01:49 AM

New York Times And Google Look To Use SVW's Adtribution Model

Silicon Alley Insider yesterday reported that New York Times and Google are in talks about introducing a new type of advertising that is embedded in a news story and travels with it when it is quoted on other web sites.

Nicholas Carlson reported that Arthur Sulzberger, chairman of the New York Times Company, had visited Google's headquarters, and a source close to the talks said "one or two models" were discussed:

- A potential agreement in which any time Google's search crawlers find a Web site carrying New York Times content and Google ads, Google would split the revenue it gets from those ads with the Times.

- Google would somehow help the New York Times actually embed ads within its text so that when blogs or other Web sites use that text, the ads go with it.

A New York Times spokesperson told Mr Carlson that the two companies had been collaborating "for quite some time."

This is the same "Adtribution" advertising model proposed by Silicon Valley Watcher nearly a year ago:

June 20, 2008: A Proposal and a Response to AP - Quote Me Freely and Carry my Adtribution Link . . .

June 22, 2008 Support the Source: Creating a New Media Business Model and Keeping the Web Open

The Adtribution model is simple: if you publish a section from a news story you would also agree to publish the ads that are associated with that content. By doing that you receive a license to republish that copy. This method takes advantage of the distribution power of bloggers and the Internet, while also rewarding the content creator because the advertising associated with that content is also distributed.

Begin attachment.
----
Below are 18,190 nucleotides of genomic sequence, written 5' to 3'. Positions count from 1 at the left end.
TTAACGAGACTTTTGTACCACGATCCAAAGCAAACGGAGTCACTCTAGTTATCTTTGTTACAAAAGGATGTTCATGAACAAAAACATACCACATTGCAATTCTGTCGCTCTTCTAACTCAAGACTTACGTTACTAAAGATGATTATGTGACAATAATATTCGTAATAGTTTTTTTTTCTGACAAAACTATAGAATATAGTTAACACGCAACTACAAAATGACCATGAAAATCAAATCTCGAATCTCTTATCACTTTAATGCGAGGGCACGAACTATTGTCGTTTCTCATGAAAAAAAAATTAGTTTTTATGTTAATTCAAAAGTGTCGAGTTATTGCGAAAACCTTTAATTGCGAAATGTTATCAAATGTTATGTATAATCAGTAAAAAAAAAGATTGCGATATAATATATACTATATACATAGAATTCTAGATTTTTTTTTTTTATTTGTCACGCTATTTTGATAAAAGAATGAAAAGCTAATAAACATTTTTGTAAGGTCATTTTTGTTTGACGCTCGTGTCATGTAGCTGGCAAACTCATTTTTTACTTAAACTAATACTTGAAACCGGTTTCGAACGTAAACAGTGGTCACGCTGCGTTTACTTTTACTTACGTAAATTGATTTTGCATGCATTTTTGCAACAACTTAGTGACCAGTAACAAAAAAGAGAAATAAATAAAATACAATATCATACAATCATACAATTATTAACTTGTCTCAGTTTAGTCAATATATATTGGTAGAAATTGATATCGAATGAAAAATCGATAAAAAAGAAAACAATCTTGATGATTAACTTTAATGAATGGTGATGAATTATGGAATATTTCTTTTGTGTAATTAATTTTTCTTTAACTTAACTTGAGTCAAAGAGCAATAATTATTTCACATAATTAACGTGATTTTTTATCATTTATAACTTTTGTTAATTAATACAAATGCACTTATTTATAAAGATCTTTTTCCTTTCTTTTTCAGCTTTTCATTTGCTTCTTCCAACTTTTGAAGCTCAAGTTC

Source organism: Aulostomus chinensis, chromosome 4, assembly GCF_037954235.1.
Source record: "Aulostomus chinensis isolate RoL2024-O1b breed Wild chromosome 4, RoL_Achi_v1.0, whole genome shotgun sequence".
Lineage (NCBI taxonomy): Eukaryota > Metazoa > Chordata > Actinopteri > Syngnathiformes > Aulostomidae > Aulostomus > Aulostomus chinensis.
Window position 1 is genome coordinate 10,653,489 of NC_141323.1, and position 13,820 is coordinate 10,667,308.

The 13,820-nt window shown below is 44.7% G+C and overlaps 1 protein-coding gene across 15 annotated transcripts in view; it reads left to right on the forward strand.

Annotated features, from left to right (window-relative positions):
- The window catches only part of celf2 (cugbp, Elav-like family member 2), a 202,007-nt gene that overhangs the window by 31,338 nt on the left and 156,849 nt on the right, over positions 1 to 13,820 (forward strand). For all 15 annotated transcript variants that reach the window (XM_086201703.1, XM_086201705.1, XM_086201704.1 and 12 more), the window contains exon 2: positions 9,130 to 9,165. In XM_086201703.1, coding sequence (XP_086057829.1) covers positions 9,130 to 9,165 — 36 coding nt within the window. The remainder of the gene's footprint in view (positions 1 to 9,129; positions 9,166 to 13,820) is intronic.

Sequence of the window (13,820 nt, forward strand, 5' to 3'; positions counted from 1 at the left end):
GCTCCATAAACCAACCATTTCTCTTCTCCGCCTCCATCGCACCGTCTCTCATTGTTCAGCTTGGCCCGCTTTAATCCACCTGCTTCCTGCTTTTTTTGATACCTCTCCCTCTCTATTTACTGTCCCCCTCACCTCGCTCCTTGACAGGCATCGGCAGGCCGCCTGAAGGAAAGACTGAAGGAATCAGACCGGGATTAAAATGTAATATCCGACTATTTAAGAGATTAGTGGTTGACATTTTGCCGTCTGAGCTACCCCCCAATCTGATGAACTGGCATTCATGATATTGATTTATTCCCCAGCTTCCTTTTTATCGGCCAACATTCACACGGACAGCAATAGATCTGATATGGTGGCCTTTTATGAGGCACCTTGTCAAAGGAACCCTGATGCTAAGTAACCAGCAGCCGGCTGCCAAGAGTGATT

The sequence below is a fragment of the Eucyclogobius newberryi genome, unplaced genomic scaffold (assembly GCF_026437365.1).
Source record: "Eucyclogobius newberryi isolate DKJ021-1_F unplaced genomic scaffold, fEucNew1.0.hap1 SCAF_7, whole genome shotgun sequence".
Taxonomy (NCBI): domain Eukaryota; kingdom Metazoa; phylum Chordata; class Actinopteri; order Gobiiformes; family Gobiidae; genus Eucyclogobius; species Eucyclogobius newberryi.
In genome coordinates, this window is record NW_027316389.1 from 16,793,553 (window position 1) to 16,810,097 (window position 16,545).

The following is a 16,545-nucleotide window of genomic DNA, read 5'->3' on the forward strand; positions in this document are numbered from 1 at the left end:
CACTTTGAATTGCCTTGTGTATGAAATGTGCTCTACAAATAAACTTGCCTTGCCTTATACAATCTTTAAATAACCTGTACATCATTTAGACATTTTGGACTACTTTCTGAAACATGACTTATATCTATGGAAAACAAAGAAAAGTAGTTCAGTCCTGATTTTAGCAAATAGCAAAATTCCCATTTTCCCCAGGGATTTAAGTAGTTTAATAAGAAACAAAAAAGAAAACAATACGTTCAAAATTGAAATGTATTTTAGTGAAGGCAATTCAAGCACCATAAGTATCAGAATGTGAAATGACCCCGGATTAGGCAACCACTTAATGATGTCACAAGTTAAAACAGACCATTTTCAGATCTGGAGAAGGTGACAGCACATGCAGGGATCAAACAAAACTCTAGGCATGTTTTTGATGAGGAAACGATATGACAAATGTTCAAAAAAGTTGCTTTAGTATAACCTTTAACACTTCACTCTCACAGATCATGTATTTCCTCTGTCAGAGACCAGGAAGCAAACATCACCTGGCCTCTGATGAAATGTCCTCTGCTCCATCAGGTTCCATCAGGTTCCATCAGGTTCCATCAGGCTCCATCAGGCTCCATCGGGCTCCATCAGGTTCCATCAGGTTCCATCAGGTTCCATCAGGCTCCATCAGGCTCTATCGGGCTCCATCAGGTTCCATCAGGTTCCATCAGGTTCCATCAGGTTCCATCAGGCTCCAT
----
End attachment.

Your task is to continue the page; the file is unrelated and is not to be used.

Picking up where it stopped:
Google could produce a tool in which any section of a news story that is copied and pasted into a new web page would automatically also copy and paste the associated Adtribution advertising. The Google tool would carry Google's AdSense advertising. Other advertising networks could produce their own, similar Adtribution tools for their advertising. It could also be built into popular publishing platforms for bloggers such as Wordpress and Movable Type.

Foremski's Take:

If the Adtribution model is widely adopted, bloggers would be in the front lines of helping to save newspapers. It's an interesting twist in that bloggers have been blamed for stealing content and readers from the newspapers and contributing to their downfall.

However, there are several issues that would need to be addressed. How would the revenues from advertising be split between the New York Times, Google, and the website owner/blogger quoting the news story?

Also, how much money would this make for the New York Times? Google is very good at monetizing advertisements on its search pages with its AdWords advertising program. But its AdSense program, which places ads on newspaper sites and other content web sites, performs poorly.

SVW's analysis of the two businesses, AdWords and AdSense, shows that its profit margin on search ads (AdWords) is nearly 40 per cent; its profit margin on AdSense (content ads on other sites such as the New York Times) is less than 5 per cent.

In 2008, AdWords produced 19 times more profit than AdSense. How motivated is Google in implementing an Adtribution model? It can make 19 times more money in building out its search engine advertising.

[Please see analysis here: Google Is Really Bad At Monetizing Content Yet CEO Schmidt Lectures Newspapers]

Also, how much money would a Google based Adtribution model produce for the New York Times given the poor performance of Google's AdSense ads? Other ad networks, such as Federated Media, which produce higher revenues for publishers than AdSense, could adopt the Adtribution model and generate more money for publishers.

The New York Times has an agreement with Google that might prevent it from using other ad networks.

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Please see:

Adtribution Might Be A Solution For Murdoch, A.P, Et Al, Versus The News Aggregators And Bloggers

Lifestream of Brian Solis - Tom Foremski proposes “adtribution” -...

2008 June : New Communications Review

/Message: Tom Foremski on Adtribution